Rep. Richard A. Gephardt (D-Mo.) said in St. Louis the other day that federal budget cuts could force the charging of an admission fee at the Gateway Arch, the St. Louis landmark that (as Calvin Trillin noted in the New Yorker) is the entire breadth of Missouri away from the real gateway to the West, Kansas City (where Calvin Trillin is from). The arch, officially the Jefferson National Expansion Memorial, is one of the National Park Service's top draws, with 2.5 million visitors annually. It is part of a Mississippi riverfront complex that includes a museum and the historic U.S. courthouse where the case originated that led to the Supreme Court's 1857 Dred Scott decision (when the court ruled that a slave was not a citizen).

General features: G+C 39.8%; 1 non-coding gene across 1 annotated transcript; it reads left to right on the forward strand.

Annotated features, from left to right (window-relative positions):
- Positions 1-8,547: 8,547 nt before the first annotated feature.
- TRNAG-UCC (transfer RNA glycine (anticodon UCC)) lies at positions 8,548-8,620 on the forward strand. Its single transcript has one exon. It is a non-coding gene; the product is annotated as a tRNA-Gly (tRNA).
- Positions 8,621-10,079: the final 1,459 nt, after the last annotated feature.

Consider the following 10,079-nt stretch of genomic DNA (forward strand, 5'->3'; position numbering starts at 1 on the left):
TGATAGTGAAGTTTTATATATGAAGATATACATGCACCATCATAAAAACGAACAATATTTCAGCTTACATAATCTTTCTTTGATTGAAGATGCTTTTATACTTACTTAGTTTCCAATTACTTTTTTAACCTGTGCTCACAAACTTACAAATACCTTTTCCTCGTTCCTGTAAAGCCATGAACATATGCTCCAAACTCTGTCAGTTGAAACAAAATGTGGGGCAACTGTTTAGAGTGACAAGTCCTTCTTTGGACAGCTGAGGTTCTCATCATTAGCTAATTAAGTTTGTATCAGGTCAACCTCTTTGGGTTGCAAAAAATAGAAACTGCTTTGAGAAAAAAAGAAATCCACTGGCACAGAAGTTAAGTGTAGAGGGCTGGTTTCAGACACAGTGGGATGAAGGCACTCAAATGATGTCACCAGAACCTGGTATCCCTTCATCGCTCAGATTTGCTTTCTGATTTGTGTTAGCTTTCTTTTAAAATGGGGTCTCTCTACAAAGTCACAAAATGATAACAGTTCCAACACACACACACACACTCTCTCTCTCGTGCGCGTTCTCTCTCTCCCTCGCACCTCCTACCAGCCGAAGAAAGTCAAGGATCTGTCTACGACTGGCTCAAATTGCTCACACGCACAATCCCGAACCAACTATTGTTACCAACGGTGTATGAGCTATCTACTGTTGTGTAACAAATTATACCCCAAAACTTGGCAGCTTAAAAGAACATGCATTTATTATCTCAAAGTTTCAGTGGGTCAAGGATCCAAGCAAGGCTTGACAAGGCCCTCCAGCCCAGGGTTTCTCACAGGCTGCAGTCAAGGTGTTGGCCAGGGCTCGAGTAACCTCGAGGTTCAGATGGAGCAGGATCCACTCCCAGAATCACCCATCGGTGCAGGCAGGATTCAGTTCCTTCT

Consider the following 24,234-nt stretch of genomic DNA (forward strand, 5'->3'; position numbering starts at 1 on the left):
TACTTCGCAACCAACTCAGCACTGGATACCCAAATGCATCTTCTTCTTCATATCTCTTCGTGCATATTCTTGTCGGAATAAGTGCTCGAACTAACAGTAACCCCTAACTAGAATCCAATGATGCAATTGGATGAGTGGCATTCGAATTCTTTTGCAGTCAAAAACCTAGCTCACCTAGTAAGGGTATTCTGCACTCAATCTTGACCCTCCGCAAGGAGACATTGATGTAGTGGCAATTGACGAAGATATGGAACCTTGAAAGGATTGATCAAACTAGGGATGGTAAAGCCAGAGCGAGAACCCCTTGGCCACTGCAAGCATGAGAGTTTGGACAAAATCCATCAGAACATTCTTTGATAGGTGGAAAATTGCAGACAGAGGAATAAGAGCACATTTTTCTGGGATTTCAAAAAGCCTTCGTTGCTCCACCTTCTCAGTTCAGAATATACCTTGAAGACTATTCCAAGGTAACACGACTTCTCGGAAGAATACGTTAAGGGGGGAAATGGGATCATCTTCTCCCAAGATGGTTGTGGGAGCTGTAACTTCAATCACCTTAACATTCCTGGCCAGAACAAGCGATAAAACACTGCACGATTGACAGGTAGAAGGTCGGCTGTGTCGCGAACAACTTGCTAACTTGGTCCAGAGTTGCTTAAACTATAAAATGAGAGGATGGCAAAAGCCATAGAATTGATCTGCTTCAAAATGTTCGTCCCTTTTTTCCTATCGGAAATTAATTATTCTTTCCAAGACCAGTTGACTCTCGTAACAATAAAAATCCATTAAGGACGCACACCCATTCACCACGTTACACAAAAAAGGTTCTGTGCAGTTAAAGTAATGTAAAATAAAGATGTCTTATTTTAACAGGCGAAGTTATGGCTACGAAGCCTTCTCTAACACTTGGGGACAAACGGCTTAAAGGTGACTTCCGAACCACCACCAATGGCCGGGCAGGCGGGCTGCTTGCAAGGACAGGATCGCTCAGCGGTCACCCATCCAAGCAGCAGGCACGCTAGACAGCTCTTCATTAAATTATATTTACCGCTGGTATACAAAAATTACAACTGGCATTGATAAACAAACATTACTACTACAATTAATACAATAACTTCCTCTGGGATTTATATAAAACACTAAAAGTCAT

The budget for the complex has been straight-lined (during inflationary times) at about $2.4 million annually, and thus park officials are looking for ways to save. One suggestion was to close the courthouse, a proposal that officials in Washington insist died at the staff meeting where it was raised. Gephardt's office said that admission fees, parking fees and other measures are being considered to ensure that the courthouse--which only attracts only 100,000 visitors annually--stays open. One possibility: a boost in the $1.50 it costs adults to ride that little sideways-moving elevator 650 feet to the top of the arch.